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Review: The Comfort of Strangers

[The following review contains SPOILERS; YOU HAVE BEEN WARNED!]

The Criterion Channel categorizes The Comfort of Strangers as an "erotic thriller," but I would instead describe it as a sensual drama. With the exception of Mishima: A Life in Four Chapters, it is director Paul Schrader’s most visually stylish film. His camera glides along like a disembodied spirit, stalking through dark alleyways and lavishly furnished apartments as though haunting the spaces it inhabits. Composer Antonio Badalamenti’s score likewise soars, evocative and ethereal. And cinematographer Dante Spinotti’s giallo-flavored lighting lends the ominous architecture depth, dimension, and texture. The imagery and sound design perfectly complement the tone—simultaneously beautiful and foreboding.

Structurally, the movie is also a tragedy. As I watched it, I was reminded of a quote from Ari Aster’s Hereditary:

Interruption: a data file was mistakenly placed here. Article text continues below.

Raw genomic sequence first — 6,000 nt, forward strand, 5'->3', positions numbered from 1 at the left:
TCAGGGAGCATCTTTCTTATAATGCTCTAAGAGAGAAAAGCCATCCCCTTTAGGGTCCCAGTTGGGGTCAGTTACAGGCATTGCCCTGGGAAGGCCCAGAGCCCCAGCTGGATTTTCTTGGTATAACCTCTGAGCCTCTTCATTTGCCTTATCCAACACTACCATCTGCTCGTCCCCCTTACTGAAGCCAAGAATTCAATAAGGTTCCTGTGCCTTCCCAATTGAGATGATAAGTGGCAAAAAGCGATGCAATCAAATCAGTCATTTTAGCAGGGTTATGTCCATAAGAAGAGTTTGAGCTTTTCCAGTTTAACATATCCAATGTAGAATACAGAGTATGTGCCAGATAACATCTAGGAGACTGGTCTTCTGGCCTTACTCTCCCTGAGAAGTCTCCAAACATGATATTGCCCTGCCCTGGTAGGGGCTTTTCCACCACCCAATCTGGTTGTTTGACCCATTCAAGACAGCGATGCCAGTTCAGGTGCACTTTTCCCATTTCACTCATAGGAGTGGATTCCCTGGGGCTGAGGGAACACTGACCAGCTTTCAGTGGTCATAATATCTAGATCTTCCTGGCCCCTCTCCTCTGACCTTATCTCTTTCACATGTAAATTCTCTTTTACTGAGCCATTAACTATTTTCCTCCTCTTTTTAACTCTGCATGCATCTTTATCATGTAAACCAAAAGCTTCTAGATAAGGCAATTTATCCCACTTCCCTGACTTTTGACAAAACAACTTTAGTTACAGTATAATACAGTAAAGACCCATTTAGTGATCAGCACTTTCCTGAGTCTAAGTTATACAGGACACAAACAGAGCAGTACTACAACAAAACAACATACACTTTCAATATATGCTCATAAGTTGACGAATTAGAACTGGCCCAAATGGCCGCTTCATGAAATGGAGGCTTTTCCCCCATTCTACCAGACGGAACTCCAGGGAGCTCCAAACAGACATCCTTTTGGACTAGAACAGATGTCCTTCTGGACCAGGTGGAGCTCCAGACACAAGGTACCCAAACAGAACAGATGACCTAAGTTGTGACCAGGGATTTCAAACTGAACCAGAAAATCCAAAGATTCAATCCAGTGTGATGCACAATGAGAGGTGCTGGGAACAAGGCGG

[Heracles] thinks he has control. But let's all remember: Sophocles wrote the oracle so that it was unconditional. Meaning Heracles never had any choice. Right? So, does this make it more tragic or less tragic than if he did have a choice?

From the moment they enter the narrative, The Comfort of Strangers’ hapless protagonists—an English couple on holiday in a last desperate effort to rekindle their romance—are doomed. They blindly, aimlessly wander the labyrinthine streets of Venice, blundering into dead ends, penned in by a network of crisscrossing canals—all the while oblivious to the fact that they are being led to the slaughter by a stealthy, enigmatic predator. By the time the cunning malefactor (played by Christopher Walken, who is equal parts charismatic and intimidating) has sprung his trap, they’ve had ample opportunity to escape—indeed, they even discussed rescheduling their flight home in an earlier scene—but they remain blissfully unaware of the peril until their final, fatal mistake.

If only the audience had the luxury of such ignorance! The inevitability of characters’ fate is evident from the very first frame. We pray for some miracle to avert the impending disaster; the urge to shout warnings at the screen is almost irresistible. Alas, our efforts are in vain; the gate has been checked, the picture locked.

Never has dramatic irony been so torturously, deliciously suspenseful.

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